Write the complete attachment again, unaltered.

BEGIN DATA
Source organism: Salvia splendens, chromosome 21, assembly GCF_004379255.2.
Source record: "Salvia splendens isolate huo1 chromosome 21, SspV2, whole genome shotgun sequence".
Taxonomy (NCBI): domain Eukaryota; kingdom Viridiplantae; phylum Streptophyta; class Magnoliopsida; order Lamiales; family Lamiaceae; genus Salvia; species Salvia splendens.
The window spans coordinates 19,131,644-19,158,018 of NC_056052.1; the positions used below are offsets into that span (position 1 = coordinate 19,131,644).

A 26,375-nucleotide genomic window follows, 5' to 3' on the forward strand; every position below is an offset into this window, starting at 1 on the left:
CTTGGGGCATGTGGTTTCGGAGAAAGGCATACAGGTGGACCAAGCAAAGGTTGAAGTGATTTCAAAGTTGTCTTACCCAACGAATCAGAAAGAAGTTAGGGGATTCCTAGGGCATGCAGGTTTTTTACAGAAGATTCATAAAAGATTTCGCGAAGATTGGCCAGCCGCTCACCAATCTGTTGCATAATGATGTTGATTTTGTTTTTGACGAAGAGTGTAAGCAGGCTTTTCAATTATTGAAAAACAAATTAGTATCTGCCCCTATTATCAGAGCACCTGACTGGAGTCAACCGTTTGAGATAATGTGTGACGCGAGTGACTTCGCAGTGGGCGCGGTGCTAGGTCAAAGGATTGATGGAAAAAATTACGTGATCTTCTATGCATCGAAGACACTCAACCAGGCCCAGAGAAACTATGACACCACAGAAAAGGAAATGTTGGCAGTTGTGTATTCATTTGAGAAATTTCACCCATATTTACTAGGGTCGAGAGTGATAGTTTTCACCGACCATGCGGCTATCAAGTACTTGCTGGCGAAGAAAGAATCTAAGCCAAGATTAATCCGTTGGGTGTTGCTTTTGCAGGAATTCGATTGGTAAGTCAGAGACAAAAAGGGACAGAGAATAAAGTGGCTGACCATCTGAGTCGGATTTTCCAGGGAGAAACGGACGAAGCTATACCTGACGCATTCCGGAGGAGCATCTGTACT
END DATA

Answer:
Source organism: Salvia splendens, chromosome 21, assembly GCF_004379255.2.
Source record: "Salvia splendens isolate huo1 chromosome 21, SspV2, whole genome shotgun sequence".
Taxonomy (NCBI): domain Eukaryota; kingdom Viridiplantae; phylum Streptophyta; class Magnoliopsida; order Lamiales; family Lamiaceae; genus Salvia; species Salvia splendens.
The window spans coordinates 19,131,644-19,158,018 of NC_056052.1; the positions used below are offsets into that span (position 1 = coordinate 19,131,644).

A 26,375-nucleotide genomic window follows, 5' to 3' on the forward strand; every position below is an offset into this window, starting at 1 on the left:
CTTGGGGCATGTGGTTTCGGAGAAAGGCATACAGGTGGACCAAGCAAAGGTTGAAGTGATTTCAAAGTTGTCTTACCCAACGAATCAGAAAGAAGTTAGGGGATTCCTAGGGCATGCAGGTTTTTTACAGAAGATTCATAAAAGATTTCGCGAAGATTGGCCAGCCGCTCACCAATCTGTTGCATAATGATGTTGATTTTGTTTTTGACGAAGAGTGTAAGCAGGCTTTTCAATTATTGAAAAACAAATTAGTATCTGCCCCTATTATCAGAGCACCTGACTGGAGTCAACCGTTTGAGATAATGTGTGACGCGAGTGACTTCGCAGTGGGCGCGGTGCTAGGTCAAAGGATTGATGGAAAAAATTACGTGATCTTCTATGCATCGAAGACACTCAACCAGGCCCAGAGAAACTATGACACCACAGAAAAGGAAATGTTGGCAGTTGTGTATTCATTTGAGAAATTTCACCCATATTTACTAGGGTCGAGAGTGATAGTTTTCACCGACCATGCGGCTATCAAGTACTTGCTGGCGAAGAAAGAATCTAAGCCAAGATTAATCCGTTGGGTGTTGCTTTTGCAGGAATTCGATTGGTAAGTCAGAGACAAAAAGGGACAGAGAATAAAGTGGCTGACCATCTGAGTCGGATTTTCCAGGGAGAAACGGACGAAGCTATACCTGACGCATTCCGGAGGAGCATCTGTACT